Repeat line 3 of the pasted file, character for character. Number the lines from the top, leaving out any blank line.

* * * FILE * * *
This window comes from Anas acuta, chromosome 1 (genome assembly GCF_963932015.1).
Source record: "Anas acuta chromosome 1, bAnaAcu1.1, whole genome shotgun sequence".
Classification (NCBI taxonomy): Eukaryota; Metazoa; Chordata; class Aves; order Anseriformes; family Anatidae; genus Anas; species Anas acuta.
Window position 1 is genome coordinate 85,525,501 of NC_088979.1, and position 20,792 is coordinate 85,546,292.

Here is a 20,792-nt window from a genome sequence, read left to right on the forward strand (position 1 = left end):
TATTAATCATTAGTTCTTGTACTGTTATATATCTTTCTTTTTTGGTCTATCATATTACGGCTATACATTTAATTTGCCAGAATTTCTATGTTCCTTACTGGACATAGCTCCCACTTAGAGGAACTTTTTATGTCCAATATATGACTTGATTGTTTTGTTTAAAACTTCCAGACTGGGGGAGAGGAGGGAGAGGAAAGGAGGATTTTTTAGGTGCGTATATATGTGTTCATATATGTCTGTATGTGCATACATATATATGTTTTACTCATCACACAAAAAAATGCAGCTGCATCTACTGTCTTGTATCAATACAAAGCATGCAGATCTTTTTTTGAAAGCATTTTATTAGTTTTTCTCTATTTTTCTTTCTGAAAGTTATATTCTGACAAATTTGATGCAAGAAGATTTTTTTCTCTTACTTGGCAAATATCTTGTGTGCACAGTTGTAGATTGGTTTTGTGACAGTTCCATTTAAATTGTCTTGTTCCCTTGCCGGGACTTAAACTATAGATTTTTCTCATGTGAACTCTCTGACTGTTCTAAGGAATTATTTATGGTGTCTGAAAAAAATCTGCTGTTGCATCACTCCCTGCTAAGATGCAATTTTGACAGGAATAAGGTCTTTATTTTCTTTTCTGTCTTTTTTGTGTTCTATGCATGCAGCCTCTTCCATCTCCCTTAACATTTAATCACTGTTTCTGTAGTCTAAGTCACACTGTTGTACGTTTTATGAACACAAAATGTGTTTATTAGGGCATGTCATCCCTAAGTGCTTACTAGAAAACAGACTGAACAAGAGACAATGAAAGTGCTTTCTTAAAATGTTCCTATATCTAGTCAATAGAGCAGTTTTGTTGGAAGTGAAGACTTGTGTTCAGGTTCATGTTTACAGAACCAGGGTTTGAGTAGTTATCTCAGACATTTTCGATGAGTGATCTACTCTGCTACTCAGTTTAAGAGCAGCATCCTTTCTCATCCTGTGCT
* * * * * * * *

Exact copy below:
Classification (NCBI taxonomy): Eukaryota; Metazoa; Chordata; class Aves; order Anseriformes; family Anatidae; genus Anas; species Anas acuta.